5.) I would stare at the grains of light suspended in that silent space, struggling to see into my own heart. What did I want? And what did others want from me? But I could never find the answers. Sometimes I would reach out and try to grasp the grains of light, but my fingers touched nothing. – Norwegian Wood

6.)  They call it ‘the whispering of the stars.’ Listen,” he said, raising a finger for silence. I could still hear the tinkling and craned my neck to see what it was. Zhensky laughed. “No, here. Look.” He formed his mouth into a wide O and exhaled slowly. As he did, I saw the cloud of breath fall in droplets to the ground. That was the sound I heard: our breath falling. “It’s a Yakut expression. It means a period of weather so cold that your breath falls frozen to the ground before it can dissipate. The Yakuts say that you should never tell secrets outside during the whispering of the stars, because the words themselves freeze, and in the spring thaw anyone who walks past that spot will be able to hear them. – The Geographers Library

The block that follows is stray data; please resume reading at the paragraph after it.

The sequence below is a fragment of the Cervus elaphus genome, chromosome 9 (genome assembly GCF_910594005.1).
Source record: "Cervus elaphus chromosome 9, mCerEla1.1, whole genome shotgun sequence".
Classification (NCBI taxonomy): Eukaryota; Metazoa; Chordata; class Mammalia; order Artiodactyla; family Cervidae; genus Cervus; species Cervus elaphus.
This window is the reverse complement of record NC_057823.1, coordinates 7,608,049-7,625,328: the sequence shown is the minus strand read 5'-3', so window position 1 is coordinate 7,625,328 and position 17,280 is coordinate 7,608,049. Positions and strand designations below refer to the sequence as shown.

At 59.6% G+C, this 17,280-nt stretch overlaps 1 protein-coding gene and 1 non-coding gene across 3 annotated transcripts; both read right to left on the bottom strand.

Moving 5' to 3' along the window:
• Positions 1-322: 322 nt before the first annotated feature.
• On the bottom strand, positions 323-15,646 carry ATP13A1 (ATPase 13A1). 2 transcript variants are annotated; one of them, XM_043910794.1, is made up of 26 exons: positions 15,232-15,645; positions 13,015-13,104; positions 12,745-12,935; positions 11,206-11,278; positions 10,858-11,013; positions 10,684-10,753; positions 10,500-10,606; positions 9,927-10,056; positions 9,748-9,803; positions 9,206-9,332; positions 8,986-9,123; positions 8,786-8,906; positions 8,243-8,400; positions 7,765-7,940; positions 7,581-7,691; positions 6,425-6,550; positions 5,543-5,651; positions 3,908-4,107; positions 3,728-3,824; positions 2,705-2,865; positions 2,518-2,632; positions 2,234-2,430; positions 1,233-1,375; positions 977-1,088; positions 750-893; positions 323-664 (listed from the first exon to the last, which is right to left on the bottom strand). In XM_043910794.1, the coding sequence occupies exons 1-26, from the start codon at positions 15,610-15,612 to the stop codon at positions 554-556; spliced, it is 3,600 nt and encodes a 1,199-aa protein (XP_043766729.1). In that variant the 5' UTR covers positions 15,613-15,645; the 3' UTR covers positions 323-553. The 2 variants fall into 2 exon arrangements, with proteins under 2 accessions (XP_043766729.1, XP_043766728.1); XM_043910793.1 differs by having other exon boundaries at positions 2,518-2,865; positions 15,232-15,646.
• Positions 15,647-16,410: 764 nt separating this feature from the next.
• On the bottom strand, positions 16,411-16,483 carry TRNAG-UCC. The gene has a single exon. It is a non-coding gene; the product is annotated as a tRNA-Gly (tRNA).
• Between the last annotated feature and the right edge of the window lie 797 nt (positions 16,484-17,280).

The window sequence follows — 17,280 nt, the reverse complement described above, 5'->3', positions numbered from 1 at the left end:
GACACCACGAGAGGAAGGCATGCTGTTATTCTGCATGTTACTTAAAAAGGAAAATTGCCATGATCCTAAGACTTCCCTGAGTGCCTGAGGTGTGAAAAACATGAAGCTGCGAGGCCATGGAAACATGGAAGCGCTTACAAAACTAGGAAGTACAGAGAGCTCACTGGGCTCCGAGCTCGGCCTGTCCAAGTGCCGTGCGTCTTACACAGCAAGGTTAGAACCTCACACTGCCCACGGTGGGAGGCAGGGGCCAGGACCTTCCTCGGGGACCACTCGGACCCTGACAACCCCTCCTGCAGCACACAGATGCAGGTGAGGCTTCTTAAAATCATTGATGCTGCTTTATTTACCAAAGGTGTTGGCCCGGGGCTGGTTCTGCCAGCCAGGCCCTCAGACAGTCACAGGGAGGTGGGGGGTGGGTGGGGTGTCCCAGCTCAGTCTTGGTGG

7.) “Books are mirrors: you only see in them what you already have inside you.”  – Carlos Ruiz Zafón

8.) For I knew what he meant. We all have our sorrows, and although the exact delineaments, weight and dimensions of grief are different for everyone, the color of grief is common to us all. “I know,” he said, because he was human, and therefore, in a way, he did.  – The Thirteenth Tale